asked the Chancellor of the Exchequer what assessment he has made of the difficulty and Civil Service manpower involved in separating the raising and spending of company taxation in England from company taxation in Scotland.
The problems, from the point of view of both the Inland Revenue and companies, of trying to allocate company profits to different parts of the United Kingdom are so formidable that any attempt to do so would be quite impracticable.
Does not that answer illustrate the impracticability of giving revenue-raising powers to a Scottish Chancellor of the Exchequer responsible to a Scottish Assembly?
I have a great deal of sympathy with my hon. Friend's point. I am sure he will be aware that the Kilbrandon Commission specifically said that corporation tax was not at all suitable for devolution to regional administrations.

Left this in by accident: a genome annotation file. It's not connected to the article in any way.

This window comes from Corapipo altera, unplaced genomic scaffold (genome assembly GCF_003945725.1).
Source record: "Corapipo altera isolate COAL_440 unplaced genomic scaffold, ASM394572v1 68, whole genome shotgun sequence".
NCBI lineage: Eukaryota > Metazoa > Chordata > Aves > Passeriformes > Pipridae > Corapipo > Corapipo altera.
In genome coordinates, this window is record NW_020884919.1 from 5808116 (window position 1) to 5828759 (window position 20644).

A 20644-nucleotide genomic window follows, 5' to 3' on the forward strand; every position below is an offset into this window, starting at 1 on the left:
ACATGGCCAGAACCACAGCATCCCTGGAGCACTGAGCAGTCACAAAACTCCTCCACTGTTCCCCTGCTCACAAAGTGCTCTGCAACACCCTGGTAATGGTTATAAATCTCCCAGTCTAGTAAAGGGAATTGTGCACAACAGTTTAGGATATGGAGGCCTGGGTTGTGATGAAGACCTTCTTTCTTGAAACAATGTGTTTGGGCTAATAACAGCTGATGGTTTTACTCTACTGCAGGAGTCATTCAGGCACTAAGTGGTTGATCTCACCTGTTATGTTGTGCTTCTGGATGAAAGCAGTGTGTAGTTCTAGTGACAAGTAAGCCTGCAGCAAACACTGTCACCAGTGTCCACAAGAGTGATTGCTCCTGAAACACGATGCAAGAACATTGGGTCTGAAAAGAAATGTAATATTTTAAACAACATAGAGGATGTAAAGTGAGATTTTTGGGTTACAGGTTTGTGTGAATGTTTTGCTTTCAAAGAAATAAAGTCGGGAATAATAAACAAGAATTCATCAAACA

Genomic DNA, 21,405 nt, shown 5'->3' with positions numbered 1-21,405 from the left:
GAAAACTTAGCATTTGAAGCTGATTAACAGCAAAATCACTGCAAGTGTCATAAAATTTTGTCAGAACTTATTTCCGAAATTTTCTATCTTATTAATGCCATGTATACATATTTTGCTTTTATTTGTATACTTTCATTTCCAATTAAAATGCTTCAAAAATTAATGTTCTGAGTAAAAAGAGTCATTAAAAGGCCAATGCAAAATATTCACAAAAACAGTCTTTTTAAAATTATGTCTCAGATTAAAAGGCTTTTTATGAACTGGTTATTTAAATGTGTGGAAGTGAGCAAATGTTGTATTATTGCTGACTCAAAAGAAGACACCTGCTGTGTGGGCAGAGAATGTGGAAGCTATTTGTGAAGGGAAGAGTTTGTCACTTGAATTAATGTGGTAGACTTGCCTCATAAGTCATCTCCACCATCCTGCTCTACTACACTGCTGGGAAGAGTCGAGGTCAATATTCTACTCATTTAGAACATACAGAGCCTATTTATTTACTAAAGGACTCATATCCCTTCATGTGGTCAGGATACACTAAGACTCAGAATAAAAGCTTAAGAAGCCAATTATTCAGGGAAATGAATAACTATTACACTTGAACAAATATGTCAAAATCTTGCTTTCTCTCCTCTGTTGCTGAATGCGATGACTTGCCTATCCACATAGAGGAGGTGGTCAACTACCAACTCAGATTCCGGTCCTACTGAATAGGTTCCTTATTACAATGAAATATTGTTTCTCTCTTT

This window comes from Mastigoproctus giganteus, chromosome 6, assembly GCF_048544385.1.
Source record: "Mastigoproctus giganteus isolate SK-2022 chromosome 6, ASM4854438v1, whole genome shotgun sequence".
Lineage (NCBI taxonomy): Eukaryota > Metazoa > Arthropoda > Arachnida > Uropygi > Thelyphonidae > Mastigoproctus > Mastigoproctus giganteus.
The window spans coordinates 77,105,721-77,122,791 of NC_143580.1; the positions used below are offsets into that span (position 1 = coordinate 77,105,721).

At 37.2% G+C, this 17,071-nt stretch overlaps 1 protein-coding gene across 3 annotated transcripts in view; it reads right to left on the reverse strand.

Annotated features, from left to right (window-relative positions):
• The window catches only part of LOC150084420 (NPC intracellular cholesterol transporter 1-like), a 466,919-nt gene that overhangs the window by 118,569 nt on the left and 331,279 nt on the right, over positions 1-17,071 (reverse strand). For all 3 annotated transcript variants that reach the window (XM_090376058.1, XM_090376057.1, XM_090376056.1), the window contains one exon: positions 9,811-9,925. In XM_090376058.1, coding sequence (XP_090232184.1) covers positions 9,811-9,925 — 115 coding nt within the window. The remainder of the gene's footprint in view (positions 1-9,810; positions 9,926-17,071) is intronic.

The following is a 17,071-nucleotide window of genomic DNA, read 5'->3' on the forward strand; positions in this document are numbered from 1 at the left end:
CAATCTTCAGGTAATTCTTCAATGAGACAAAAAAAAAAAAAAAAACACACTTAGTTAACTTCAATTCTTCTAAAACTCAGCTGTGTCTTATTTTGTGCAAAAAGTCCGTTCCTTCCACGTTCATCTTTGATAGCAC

Will the hon. Gentleman recognise that the problem raised by the hon. Member for West Lothian (Mr. Dalyell) is a symptom of the difficulties of the Labour Party in coming to any agreement on devolution? Will he accept that sooner or later we shall have to have separate taxation because there will be an independent State of Scotland?
It is not for me to comment on the likelihood of there being an independent State of Scotland. If there were to be one, I suspect that my hon. Friend the Member for West Lothian (Mr. Dalyell) would be a far more likely candidate than the hon. Gentleman for a Scottish Chancellor of the Exchequer.